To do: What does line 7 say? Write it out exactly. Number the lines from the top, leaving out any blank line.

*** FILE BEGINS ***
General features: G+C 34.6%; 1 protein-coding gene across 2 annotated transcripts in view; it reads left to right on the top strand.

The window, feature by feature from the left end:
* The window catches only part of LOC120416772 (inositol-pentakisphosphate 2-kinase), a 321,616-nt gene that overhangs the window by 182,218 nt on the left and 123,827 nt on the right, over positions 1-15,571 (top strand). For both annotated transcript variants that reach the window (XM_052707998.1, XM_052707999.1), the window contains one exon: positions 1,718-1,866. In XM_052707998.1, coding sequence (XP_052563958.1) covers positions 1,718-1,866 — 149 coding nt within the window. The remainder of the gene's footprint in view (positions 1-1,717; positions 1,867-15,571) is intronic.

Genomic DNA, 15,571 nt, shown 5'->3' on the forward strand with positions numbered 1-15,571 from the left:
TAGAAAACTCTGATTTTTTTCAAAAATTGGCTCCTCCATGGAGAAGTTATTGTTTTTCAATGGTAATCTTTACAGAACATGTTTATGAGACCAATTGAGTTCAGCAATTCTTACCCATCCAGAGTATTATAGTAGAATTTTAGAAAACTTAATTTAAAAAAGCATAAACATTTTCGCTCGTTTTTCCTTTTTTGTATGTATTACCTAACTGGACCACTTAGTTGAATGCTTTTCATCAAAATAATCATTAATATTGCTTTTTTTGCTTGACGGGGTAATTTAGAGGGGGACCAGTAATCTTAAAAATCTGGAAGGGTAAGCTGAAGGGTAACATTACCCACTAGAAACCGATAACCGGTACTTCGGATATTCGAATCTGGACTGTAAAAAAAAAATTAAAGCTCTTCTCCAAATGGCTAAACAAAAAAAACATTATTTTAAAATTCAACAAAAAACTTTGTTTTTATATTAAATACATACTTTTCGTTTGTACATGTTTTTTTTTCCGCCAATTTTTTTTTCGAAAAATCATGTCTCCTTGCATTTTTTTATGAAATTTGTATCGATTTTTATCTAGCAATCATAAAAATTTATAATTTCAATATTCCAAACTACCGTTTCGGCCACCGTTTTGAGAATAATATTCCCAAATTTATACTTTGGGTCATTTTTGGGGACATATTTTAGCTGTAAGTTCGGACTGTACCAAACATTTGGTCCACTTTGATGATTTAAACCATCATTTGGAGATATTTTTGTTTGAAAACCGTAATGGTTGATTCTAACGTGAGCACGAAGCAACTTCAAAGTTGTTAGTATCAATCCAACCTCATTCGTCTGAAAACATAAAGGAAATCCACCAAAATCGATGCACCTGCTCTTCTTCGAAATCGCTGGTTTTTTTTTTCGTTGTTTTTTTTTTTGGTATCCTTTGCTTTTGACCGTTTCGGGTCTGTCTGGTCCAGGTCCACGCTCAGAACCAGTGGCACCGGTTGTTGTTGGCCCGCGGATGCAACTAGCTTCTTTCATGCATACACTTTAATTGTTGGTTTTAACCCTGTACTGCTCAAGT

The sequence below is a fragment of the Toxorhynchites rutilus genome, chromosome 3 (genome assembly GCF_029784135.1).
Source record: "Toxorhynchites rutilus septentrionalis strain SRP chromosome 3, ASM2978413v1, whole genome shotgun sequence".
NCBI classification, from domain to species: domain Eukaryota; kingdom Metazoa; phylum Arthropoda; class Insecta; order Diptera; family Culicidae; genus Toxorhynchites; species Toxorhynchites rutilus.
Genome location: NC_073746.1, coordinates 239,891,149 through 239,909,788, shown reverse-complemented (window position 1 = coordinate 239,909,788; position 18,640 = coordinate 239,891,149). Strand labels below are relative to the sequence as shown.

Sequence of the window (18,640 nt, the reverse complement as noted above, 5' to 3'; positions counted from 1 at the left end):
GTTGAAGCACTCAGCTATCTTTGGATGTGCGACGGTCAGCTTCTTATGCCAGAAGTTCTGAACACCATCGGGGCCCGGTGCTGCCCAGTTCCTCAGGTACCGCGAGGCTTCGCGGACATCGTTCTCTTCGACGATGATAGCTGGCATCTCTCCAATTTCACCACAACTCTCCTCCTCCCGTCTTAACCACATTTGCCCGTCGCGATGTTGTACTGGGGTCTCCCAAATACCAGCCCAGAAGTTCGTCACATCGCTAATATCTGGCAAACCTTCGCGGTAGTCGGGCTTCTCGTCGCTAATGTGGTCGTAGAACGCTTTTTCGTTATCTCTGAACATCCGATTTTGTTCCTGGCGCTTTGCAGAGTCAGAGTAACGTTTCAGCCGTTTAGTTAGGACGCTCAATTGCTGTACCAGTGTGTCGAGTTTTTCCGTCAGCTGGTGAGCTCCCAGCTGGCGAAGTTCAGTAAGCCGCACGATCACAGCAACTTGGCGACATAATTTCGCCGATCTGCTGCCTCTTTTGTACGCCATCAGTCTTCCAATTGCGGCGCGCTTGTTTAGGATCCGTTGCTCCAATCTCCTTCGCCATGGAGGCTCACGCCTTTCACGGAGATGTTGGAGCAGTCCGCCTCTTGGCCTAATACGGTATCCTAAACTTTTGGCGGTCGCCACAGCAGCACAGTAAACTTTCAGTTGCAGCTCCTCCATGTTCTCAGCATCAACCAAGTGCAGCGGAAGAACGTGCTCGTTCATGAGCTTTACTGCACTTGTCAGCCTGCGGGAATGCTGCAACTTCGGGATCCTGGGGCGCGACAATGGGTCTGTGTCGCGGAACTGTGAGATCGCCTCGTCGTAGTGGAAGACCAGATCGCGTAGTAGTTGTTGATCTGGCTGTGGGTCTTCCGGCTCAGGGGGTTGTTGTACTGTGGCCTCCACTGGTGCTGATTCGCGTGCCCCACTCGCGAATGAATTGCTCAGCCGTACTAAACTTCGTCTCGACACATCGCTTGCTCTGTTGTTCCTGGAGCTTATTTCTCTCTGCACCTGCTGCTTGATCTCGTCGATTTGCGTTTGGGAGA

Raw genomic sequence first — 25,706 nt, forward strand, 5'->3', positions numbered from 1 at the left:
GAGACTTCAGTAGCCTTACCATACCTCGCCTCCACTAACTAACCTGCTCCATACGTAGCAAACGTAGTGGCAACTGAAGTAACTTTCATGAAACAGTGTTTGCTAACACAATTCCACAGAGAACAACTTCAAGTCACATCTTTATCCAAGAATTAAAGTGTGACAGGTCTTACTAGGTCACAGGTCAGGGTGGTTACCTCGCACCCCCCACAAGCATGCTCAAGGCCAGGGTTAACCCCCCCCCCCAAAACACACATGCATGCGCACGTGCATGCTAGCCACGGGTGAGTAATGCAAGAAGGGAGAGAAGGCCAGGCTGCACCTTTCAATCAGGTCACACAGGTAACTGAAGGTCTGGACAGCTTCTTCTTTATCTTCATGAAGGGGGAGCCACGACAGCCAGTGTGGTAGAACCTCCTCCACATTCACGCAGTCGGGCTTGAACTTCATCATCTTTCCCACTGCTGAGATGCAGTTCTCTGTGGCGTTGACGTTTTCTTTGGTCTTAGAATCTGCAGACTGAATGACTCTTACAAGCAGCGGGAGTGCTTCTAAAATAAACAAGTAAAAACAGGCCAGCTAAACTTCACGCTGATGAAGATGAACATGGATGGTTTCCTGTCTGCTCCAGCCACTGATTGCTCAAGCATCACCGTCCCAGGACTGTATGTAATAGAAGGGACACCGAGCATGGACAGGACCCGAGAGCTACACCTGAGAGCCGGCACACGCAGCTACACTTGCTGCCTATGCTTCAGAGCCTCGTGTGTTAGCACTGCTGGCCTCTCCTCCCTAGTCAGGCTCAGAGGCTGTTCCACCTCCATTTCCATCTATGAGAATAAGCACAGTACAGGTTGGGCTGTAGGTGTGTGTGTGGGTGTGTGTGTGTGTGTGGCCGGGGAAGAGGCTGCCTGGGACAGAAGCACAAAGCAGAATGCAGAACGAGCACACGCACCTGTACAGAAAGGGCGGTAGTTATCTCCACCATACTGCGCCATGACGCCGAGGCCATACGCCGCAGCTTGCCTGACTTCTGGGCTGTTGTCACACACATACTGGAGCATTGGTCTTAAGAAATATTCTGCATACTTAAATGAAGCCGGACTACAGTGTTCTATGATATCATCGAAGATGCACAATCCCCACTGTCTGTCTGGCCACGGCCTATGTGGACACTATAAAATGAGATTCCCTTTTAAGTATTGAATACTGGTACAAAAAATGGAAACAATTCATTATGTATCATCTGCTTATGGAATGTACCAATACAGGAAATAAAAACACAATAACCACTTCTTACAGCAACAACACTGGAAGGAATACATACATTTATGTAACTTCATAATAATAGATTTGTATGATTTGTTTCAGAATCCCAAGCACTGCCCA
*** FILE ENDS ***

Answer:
Source record: "Toxorhynchites rutilus septentrionalis strain SRP chromosome 3, ASM2978413v1, whole genome shotgun sequence".